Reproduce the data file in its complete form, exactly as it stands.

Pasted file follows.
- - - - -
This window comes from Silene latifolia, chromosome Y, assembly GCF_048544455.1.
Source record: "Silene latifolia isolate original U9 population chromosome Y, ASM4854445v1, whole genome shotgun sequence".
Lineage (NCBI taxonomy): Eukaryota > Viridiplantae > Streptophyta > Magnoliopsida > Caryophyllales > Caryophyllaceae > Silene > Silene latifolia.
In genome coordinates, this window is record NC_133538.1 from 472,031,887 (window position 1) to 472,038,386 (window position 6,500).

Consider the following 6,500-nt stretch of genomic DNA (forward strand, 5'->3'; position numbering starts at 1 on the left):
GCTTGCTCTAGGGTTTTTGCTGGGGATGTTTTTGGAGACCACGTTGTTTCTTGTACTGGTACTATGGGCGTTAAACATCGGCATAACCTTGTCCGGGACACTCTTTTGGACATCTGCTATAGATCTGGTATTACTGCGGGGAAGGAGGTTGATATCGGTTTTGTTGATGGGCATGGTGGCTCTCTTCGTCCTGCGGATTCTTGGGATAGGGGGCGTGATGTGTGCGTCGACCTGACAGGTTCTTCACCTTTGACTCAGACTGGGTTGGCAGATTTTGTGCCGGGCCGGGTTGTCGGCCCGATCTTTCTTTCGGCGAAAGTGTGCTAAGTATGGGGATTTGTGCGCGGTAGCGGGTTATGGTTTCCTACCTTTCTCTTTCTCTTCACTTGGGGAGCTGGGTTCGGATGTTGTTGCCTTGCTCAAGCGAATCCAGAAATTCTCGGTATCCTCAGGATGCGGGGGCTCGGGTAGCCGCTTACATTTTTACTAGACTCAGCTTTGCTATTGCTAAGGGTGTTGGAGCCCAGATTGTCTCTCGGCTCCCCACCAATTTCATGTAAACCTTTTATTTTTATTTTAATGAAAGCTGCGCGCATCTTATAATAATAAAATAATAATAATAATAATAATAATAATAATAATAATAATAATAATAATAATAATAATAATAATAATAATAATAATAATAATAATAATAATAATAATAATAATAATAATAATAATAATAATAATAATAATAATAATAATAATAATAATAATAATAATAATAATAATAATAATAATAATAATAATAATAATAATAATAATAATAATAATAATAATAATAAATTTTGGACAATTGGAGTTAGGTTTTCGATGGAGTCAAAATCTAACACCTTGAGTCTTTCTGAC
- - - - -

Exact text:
This window comes from Silene latifolia, chromosome Y, assembly GCF_048544455.1.
Source record: "Silene latifolia isolate original U9 population chromosome Y, ASM4854445v1, whole genome shotgun sequence".
Lineage (NCBI taxonomy): Eukaryota > Viridiplantae > Streptophyta > Magnoliopsida > Caryophyllales > Caryophyllaceae > Silene > Silene latifolia.
In genome coordinates, this window is record NC_133538.1 from 472,031,887 (window position 1) to 472,038,386 (window position 6,500).

Consider the following 6,500-nt stretch of genomic DNA (forward strand, 5'->3'; position numbering starts at 1 on the left):
GCTTGCTCTAGGGTTTTTGCTGGGGATGTTTTTGGAGACCACGTTGTTTCTTGTACTGGTACTATGGGCGTTAAACATCGGCATAACCTTGTCCGGGACACTCTTTTGGACATCTGCTATAGATCTGGTATTACTGCGGGGAAGGAGGTTGATATCGGTTTTGTTGATGGGCATGGTGGCTCTCTTCGTCCTGCGGATTCTTGGGATAGGGGGCGTGATGTGTGCGTCGACCTGACAGGTTCTTCACCTTTGACTCAGACTGGGTTGGCAGATTTTGTGCCGGGCCGGGTTGTCGGCCCGATCTTTCTTTCGGCGAAAGTGTGCTAAGTATGGGGATTTGTGCGCGGTAGCGGGTTATGGTTTCCTACCTTTCTCTTTCTCTTCACTTGGGGAGCTGGGTTCGGATGTTGTTGCCTTGCTCAAGCGAATCCAGAAATTCTCGGTATCCTCAGGATGCGGGGGCTCGGGTAGCCGCTTACATTTTTACTAGACTCAGCTTTGCTATTGCTAAGGGTGTTGGAGCCCAGATTGTCTCTCGGCTCCCCACCAATTTCATGTAAACCTTTTATTTTTATTTTAATGAAAGCTGCGCGCATCTTATAATAATAAAATAATAATAATAATAATAATAATAATAATAATAATAATAATAATAATAATAATAATAATAATAATAATAATAATAATAATAATAATAATAATAATAATAATAATAATAATAATAATAATAATAATAATAATAATAATAATAATAATAATAATAATAATAATAATAATAATAATAATAATAATAATAATAATAATAATAATAATAATAATAATAATAAATTTTGGACAATTGGAGTTAGGTTTTCGATGGAGTCAAAATCTAACACCTTGAGTCTTTCTGAC